In this chapter of our "I'm switching to iPhone 4S for a week" experiment, we'll be taking an up close look at the hardware that makes up the iPhone 4S. When I say up close, I mean macro photography close - so close you can see the tiny specs of dust and micro-grooves in the metal close. What you're about to see will prove to you, beyond any shadow of a doubt, that the iPhone 4S is not just another smartphone, not just another hunk of plastic, metal, and glass that so many manufacturers toss out on what seems to almost be a weekly basis - the iPhone 4S is a precision built gadget masterpiece.
This smartphone came into my hands more than once before this week began, the iPhone 4 model being essentially the same I can safely say that I've seen and played around with this particular iPhone iteration in the past. This week represents your humble narrator's first real extended hands-on look at the iPhone 4S. Here we're looking at the device so close that the human eye wouldn't likely have picked up such a collection of nuances. To get this close to a device is to know it all too well, and not many devices would hold up to such scrutiny.
At the top of the device is the power button, also functioning as the lock button when you'd like to shut the display off without powering the device down entirely. This button is one of several that sticks above the fold, just enough that you're able to feel it with your finger to activate or de-activate your phone with ease. Similarly the two volume buttons and the screen orientation lock/volume lock switch are raised about the metal surrounding the device at precisely the same level. The volume buttons are marked with as simple a set of icons as possible: one + and one -, while the volume lock/screen orientation lock is marked only when activated by a small orange embedded mark.
The power button on the front of the device is depressed so that it allows your thumb to move into it with ease, and pressing the button does not reveal any open spaces even though it does remain a physical, moving piece of the machine. The square here remains another one of the simplest marks in the mobile world, a rounded-corner nondescript shape which signifies a return to the source from wherever you are in the device's interface.
Near the home button at the bottom of the device is the Apple connector port in the middle of two screws and two speaker grills. These grills are below the surface of the metal and, along with the port for the Apple connector, are amongst the biggest dust-attractors on the device. These areas are ripe for collecting the nastiest bits of grime from your pocket and make a great case for picking up a cover for your device lest its beauty be lost to your own daily use of it. The close-up shots you see in this post were taken after I did a basic cleaning of the whole device - getting rid of the entirety of the dust on this device is essentially impossible.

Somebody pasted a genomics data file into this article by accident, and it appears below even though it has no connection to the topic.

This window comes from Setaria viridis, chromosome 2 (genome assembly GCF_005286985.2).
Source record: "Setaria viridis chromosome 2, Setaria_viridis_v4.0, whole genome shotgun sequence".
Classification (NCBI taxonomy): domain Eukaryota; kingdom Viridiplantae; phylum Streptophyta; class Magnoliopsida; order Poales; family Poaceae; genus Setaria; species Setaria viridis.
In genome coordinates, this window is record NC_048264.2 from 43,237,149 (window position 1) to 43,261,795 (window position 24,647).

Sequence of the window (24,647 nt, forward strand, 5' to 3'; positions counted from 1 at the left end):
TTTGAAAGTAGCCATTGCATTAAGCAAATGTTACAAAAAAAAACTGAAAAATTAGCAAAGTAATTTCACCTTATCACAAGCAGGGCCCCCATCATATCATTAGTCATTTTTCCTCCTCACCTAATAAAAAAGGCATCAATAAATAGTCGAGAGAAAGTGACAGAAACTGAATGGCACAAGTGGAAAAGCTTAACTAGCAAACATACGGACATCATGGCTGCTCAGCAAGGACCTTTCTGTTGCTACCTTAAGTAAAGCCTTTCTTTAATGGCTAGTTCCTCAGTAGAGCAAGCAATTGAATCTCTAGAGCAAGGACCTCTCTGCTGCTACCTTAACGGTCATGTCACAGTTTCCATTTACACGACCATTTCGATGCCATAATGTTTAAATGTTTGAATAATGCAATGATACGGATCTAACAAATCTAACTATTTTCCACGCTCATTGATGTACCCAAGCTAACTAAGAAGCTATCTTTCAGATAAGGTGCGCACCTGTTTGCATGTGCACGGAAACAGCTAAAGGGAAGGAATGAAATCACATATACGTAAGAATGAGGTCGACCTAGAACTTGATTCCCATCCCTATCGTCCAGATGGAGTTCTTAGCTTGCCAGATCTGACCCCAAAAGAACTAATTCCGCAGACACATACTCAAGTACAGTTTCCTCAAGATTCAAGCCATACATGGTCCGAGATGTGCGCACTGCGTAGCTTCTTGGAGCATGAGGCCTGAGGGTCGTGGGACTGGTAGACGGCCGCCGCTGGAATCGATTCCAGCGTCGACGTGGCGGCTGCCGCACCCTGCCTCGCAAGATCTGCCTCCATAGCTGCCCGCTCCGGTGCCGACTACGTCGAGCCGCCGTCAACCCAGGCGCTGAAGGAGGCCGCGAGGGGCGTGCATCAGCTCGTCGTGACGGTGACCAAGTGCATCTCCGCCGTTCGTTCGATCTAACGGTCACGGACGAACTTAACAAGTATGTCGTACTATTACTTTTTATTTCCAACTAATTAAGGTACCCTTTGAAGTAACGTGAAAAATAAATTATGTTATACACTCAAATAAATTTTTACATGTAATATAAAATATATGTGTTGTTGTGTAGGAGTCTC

The glass on the front and the back of the device is not just a flat piece cut in one - it's got curves around its corners, rounded edges around their entirety, and have an added bump and platform before they go flat. This device is the first to take the number one flag away from my favorite glass treatment on a device of all time: the LG G2X. The curves on the glass of that device are nice, here the precision is completely unmatched.
The back of the device has the Apple logo, some information on the design and model, and all of it sits below the glass in reflective chrome printing so that it'll never, ever get worn off. Also below the glass is the camera's flash, and surrounded by a tiny silver ring next to the flash is another individually cut piece of glass in front of the camera. The camera itself is highly visible even without a macro view - but take a look at that perfect set of rings!
Up top of the device where we began this journey you'll find one microphone hole and one headphone jack. When you get in close enough to see the details in the rings, you'll find that each hole has been cut with tools so small it'll make your eyeballs spin. Tiny instruments for perfect little holes.
There's nothing like this in the smartphone world right now outside the iPhone 4S. This is but one of our explorations of the device, the display, the software, and the rest sitting in the rest of our week of hands-on looks at this device. When you hold an iPhone 4S, you know that it sits in a Sweet Spot, perfectly suited for an adult hand, your thumb able to access the entirety of the display without you needing to hold the device aside with two hands, the bulk of the device heavy enough that you know it's high quality, not too light that you'll accidentally toss it out with the newspaper.
This device is smaller than the bulk of the high-end smartphones on the market today, and Apple's competitors have made no secret about touting that fact. A lesser company would falter under the pressure of having one phone size throughout their history - Apple will more than likely keep this size until the lines go down at the stores. The iPhone remains the world's most popular smartphone for years and years running not least of all because its outer hardware is so precise. Follow the rest of this "I'm switching to iPhone 4S for a week" in the timeline below, and stick to the SlashGear main news feed for updates as they appear!